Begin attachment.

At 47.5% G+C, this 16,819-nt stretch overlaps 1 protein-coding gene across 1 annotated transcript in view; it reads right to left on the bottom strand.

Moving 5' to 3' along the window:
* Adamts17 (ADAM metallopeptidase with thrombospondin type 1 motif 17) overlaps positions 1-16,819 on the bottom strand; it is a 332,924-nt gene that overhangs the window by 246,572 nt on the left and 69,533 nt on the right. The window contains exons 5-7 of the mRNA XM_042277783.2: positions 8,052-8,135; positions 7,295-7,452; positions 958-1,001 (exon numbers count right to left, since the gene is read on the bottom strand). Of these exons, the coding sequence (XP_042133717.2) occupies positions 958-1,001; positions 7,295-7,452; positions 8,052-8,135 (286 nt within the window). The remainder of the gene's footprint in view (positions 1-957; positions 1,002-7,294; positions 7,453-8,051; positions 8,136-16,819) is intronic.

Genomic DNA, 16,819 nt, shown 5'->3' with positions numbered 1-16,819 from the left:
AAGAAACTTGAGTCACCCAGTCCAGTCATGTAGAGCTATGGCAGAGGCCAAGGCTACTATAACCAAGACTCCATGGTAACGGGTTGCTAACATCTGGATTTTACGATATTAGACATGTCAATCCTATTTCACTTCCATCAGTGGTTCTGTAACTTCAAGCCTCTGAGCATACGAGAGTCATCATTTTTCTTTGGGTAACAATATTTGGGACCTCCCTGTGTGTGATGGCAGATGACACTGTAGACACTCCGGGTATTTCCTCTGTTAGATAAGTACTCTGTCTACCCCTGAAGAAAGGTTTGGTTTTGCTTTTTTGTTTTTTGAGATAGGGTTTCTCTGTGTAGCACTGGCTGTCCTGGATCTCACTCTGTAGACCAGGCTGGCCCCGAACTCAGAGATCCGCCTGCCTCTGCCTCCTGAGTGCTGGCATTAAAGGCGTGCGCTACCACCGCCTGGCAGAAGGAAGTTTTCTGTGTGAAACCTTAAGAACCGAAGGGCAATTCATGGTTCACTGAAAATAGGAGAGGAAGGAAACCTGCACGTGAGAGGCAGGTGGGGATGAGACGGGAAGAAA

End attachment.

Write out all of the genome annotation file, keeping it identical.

At 47.5% G+C, this 16,819-nt stretch overlaps 1 protein-coding gene across 1 annotated transcript in view; it reads right to left on the bottom strand.

Moving 5' to 3' along the window:
* Adamts17 (ADAM metallopeptidase with thrombospondin type 1 motif 17) overlaps positions 1-16,819 on the bottom strand; it is a 332,924-nt gene that overhangs the window by 246,572 nt on the left and 69,533 nt on the right. The window contains exons 5-7 of the mRNA XM_042277783.2: positions 8,052-8,135; positions 7,295-7,452; positions 958-1,001 (exon numbers count right to left, since the gene is read on the bottom strand). Of these exons, the coding sequence (XP_042133717.2) occupies positions 958-1,001; positions 7,295-7,452; positions 8,052-8,135 (286 nt within the window). The remainder of the gene's footprint in view (positions 1-957; positions 1,002-7,294; positions 7,453-8,051; positions 8,136-16,819) is intronic.

Genomic DNA, 16,819 nt, shown 5'->3' with positions numbered 1-16,819 from the left:
AAGAAACTTGAGTCACCCAGTCCAGTCATGTAGAGCTATGGCAGAGGCCAAGGCTACTATAACCAAGACTCCATGGTAACGGGTTGCTAACATCTGGATTTTACGATATTAGACATGTCAATCCTATTTCACTTCCATCAGTGGTTCTGTAACTTCAAGCCTCTGAGCATACGAGAGTCATCATTTTTCTTTGGGTAACAATATTTGGGACCTCCCTGTGTGTGATGGCAGATGACACTGTAGACACTCCGGGTATTTCCTCTGTTAGATAAGTACTCTGTCTACCCCTGAAGAAAGGTTTGGTTTTGCTTTTTTGTTTTTTGAGATAGGGTTTCTCTGTGTAGCACTGGCTGTCCTGGATCTCACTCTGTAGACCAGGCTGGCCCCGAACTCAGAGATCCGCCTGCCTCTGCCTCCTGAGTGCTGGCATTAAAGGCGTGCGCTACCACCGCCTGGCAGAAGGAAGTTTTCTGTGTGAAACCTTAAGAACCGAAGGGCAATTCATGGTTCACTGAAAATAGGAGAGGAAGGAAACCTGCACGTGAGAGGCAGGTGGGGATGAGACGGGAAGAAA